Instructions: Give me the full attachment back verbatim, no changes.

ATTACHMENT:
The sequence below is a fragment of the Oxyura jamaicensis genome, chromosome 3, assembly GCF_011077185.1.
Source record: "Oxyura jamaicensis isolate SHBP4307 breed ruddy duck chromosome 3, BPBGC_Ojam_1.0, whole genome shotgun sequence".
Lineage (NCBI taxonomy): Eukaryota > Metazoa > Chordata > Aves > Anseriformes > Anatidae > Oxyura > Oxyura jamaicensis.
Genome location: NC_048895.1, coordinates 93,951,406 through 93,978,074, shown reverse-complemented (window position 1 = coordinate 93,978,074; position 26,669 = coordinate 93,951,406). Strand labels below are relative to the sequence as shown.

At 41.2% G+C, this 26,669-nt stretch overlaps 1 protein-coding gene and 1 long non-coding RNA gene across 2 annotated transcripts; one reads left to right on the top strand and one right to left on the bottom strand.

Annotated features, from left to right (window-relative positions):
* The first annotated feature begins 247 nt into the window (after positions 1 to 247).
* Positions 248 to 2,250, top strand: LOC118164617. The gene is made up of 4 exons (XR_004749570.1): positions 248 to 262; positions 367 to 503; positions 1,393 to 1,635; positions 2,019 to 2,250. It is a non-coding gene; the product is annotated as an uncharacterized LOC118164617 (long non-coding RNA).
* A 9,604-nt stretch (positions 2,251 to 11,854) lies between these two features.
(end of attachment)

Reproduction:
The sequence below is a fragment of the Oxyura jamaicensis genome, chromosome 3, assembly GCF_011077185.1.
Source record: "Oxyura jamaicensis isolate SHBP4307 breed ruddy duck chromosome 3, BPBGC_Ojam_1.0, whole genome shotgun sequence".
Lineage (NCBI taxonomy): Eukaryota > Metazoa > Chordata > Aves > Anseriformes > Anatidae > Oxyura > Oxyura jamaicensis.
Genome location: NC_048895.1, coordinates 93,951,406 through 93,978,074, shown reverse-complemented (window position 1 = coordinate 93,978,074; position 26,669 = coordinate 93,951,406). Strand labels below are relative to the sequence as shown.

At 41.2% G+C, this 26,669-nt stretch overlaps 1 protein-coding gene and 1 long non-coding RNA gene across 2 annotated transcripts; one reads left to right on the top strand and one right to left on the bottom strand.

Annotated features, from left to right (window-relative positions):
* The first annotated feature begins 247 nt into the window (after positions 1 to 247).
* Positions 248 to 2,250, top strand: LOC118164617. The gene is made up of 4 exons (XR_004749570.1): positions 248 to 262; positions 367 to 503; positions 1,393 to 1,635; positions 2,019 to 2,250. It is a non-coding gene; the product is annotated as an uncharacterized LOC118164617 (long non-coding RNA).
* A 9,604-nt stretch (positions 2,251 to 11,854) lies between these two features.